Adeeb Abu Rahme during a protest against the wall in Bilin. (Hamde Abu Rahme)
The end of November marked the Muslim holiday of Eid al-Adha, a time to see family and friends and for people to eat together. But for many Palestinians, the Eid was not so festive. Rajaa Abu Rahmah, aged 19, only has one wish this holiday — to see her father freed from prison.
On 10 July 2009, Adeeb Abu Rahmah, a leading activist and organizer from the occupied West Bank village of Bilin, was arrested during the weekly demonstration at the wall. A man committed to nonviolent direct action, Adeeb was charged with “incitement to violence,” a blanket charge often used to indict leading members of Palestinian communities resisting against the confiscation of their land. A judge initially ruled that Adeeb should be released with restrictive conditions forbidding him from attending demonstrations, but an appeal filed by the military prosecution was upheld, meaning that Adeeb would be held until the end of legal proceedings. Trials for Palestinians in Israeli military courts often last for over a year, leaving Adeeb’s family fatherless for the holidays.
Jody McIntyre spoke to Rajaa, Adeeb’s eldest daughter, to see how the family were coping during Eid al-Adha.
Rajaa Abu Rahmah: I have seven sisters and two brothers. I study medicine at al-Quds University.
Jody McIntyre: Why do you think your father was arrested?
RA: Because he struggled against the wall and the settlements, and to defend our land. They said in the judgement against him that they would serve a high punishment to make an example for others participating in the nonviolent resistance here, so I suppose they are using my father as a symbol to dissuade others from continuing with the struggle.
JM: The Israeli authorities are trying to present Adeeb as a violent man who incites riots, but what is your father really like as a person?
RA: All the people who struggled with him every week will tell you that he is not a violent man. But more to the point, we have a right to be on our land, so you can’t stop this person from resisting against an occupying force that has come and illegally confiscated that land. My father was fighting for his right in his own way, by going to the wall to demonstrate, and shouting to make his voice heard. You cannot say that it is wrong for a man to defend his rights.
JM: How has your family life changed since your father went to prison?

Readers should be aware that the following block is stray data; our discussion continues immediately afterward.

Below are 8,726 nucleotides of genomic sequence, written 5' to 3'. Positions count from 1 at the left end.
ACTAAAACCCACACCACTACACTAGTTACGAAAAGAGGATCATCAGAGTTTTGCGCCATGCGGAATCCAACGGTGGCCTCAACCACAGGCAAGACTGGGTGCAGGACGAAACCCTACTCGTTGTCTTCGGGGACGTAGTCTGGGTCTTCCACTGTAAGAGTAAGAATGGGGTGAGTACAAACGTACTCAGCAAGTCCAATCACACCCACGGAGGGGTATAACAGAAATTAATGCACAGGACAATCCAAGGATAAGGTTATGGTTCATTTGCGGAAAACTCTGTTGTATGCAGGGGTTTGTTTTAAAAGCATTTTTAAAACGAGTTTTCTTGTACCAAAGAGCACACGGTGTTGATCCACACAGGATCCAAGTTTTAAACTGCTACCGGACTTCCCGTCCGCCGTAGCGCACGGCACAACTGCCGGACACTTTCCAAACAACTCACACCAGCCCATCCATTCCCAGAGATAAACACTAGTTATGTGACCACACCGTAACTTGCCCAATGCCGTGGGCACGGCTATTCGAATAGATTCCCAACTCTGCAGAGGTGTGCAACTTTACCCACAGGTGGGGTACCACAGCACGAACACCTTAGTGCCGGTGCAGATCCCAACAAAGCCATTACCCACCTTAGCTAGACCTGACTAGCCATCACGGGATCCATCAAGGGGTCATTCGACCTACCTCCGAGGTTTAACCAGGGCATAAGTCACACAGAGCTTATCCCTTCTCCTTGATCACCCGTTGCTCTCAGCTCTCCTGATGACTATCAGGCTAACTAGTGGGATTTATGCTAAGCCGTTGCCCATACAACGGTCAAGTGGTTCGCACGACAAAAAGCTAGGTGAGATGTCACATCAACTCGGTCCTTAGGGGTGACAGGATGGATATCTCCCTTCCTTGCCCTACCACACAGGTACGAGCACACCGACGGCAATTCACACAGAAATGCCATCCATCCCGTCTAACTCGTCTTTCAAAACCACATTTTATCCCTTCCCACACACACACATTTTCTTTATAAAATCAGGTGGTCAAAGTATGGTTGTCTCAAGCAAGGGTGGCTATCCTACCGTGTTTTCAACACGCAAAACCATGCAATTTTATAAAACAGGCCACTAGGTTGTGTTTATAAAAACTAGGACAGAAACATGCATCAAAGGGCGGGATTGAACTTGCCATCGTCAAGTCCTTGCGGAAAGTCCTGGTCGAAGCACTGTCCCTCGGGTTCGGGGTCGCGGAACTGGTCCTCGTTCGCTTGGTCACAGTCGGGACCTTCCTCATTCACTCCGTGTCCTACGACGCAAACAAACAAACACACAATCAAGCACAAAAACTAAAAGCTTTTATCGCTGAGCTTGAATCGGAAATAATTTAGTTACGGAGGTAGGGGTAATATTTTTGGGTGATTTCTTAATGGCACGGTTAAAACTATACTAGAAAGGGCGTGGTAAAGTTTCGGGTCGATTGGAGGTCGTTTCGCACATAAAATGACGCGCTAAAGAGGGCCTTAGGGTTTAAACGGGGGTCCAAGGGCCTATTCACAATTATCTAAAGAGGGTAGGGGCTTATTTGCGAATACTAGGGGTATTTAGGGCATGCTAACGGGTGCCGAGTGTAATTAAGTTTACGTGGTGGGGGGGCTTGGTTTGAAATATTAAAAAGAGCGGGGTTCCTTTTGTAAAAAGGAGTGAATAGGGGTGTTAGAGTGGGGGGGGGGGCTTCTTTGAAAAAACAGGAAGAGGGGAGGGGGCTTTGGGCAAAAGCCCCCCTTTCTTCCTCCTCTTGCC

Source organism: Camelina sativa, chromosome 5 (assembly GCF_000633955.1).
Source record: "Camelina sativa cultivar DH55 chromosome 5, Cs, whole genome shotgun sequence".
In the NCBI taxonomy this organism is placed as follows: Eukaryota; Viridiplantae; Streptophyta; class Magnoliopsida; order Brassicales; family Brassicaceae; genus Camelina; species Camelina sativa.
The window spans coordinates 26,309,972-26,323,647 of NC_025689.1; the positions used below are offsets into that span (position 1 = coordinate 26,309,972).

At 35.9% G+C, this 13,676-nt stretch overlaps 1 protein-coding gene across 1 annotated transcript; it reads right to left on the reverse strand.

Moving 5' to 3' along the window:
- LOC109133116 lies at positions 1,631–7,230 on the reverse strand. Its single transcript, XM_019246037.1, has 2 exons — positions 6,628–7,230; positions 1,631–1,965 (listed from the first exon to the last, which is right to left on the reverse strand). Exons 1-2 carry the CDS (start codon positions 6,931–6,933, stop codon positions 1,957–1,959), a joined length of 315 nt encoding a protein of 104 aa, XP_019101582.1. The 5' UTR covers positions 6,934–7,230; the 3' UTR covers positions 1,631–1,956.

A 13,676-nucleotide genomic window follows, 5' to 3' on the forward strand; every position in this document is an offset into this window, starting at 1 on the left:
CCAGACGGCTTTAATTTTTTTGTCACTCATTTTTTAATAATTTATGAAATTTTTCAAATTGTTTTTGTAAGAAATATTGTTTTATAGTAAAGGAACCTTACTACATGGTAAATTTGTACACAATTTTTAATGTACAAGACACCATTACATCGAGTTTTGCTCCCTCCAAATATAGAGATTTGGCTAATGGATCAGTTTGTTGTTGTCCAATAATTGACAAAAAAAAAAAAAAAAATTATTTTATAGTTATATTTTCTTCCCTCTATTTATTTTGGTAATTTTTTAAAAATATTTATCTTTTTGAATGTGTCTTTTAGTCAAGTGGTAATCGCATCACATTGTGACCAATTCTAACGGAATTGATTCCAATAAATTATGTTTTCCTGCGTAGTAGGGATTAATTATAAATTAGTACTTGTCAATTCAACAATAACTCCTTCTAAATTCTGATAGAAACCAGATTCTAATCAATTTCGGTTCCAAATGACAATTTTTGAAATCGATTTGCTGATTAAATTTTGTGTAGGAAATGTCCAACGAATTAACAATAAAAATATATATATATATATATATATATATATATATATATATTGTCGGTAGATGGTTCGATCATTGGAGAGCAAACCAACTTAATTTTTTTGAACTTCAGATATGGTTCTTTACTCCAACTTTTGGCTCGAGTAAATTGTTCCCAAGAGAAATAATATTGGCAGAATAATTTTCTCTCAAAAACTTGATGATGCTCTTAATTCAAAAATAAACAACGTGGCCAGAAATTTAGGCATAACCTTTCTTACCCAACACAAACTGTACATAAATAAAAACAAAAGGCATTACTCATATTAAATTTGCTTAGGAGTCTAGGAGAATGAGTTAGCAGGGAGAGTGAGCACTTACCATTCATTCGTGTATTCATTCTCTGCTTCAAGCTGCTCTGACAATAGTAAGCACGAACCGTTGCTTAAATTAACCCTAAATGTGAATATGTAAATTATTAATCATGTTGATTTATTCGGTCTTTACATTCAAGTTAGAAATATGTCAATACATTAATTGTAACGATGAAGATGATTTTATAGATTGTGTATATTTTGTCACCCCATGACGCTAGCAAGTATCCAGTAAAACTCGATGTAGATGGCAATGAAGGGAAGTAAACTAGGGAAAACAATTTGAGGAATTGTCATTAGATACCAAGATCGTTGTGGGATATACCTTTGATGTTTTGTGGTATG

RA: I am the eldest child, so there are no brothers to take care of the family. Most of my brothers and sisters are small children. Since my father went to jail, we have no source of income, so our financial support is depleting. But it has also affected our feelings, we have no sense of security or safety now our father has been imprisoned.
My youngest sister is always crying when she thinks of our father, and all the kids are very frightened when they see the Israeli occupation forces. I think seeing the soldiers reminds them of why they cannot be with their father.
It has been especially difficult during the holidays, first Eid al-Fitr [the Muslim holiday marking the end of Ramadan] and now Eid al-Adha … this is the second holiday we have been forced to spend without our father. The Eid is supposed to be a time to meet all the family and be happy together, but without our father here with us there is no joy. It is even more upsetting for us to think that he is not somewhere comfortable, but suffering in the cold of an Israeli military prison.
My sister Duaa is 18 years old; she was due to get married this summer, but now that our father has been imprisoned we have had to postpone the marriage until he is released.
JM: Do you know when your father will be released?
RA: The court said that it could be another 14 months, but they can renew the sentence indefinitely, so none of us know when we will see our father again.
JM: How has your father’s arrest affected your studies?
RA: This semester I am facing many problems with paying my university fees, and I keep missing the deadlines to pay. It also affects my feelings, as it is difficult to concentrate on my studies while I know my father is in prison.
However, the experience has also made me feel stronger. As the eldest child, I know that I am responsible for my younger brothers and sisters, and I want to try to fill the hole that our father has left.
JM: What is your message to the authorities responsible for keeping your father in prison?
RA: My father hasn’t done anything to you, and he has a right to defend the land you have stolen, so you must release him.
JM: When your father is released, what will be the first thing you say to him?
RA: That I missed him.
Jody McIntyre is a journalist from the United Kingdom, currently living in the occupied West Bank village of Bilin. Jody has cerebral palsy, and travels in a wheelchair. He writes a blog for Ctrl.Alt.Shift, entitled “Life on Wheels,” which can be found at www.ctrlaltshift.co.uk, where a version of this article was originally published. He can be reached at jody.mcintyre AT gmail DOT com.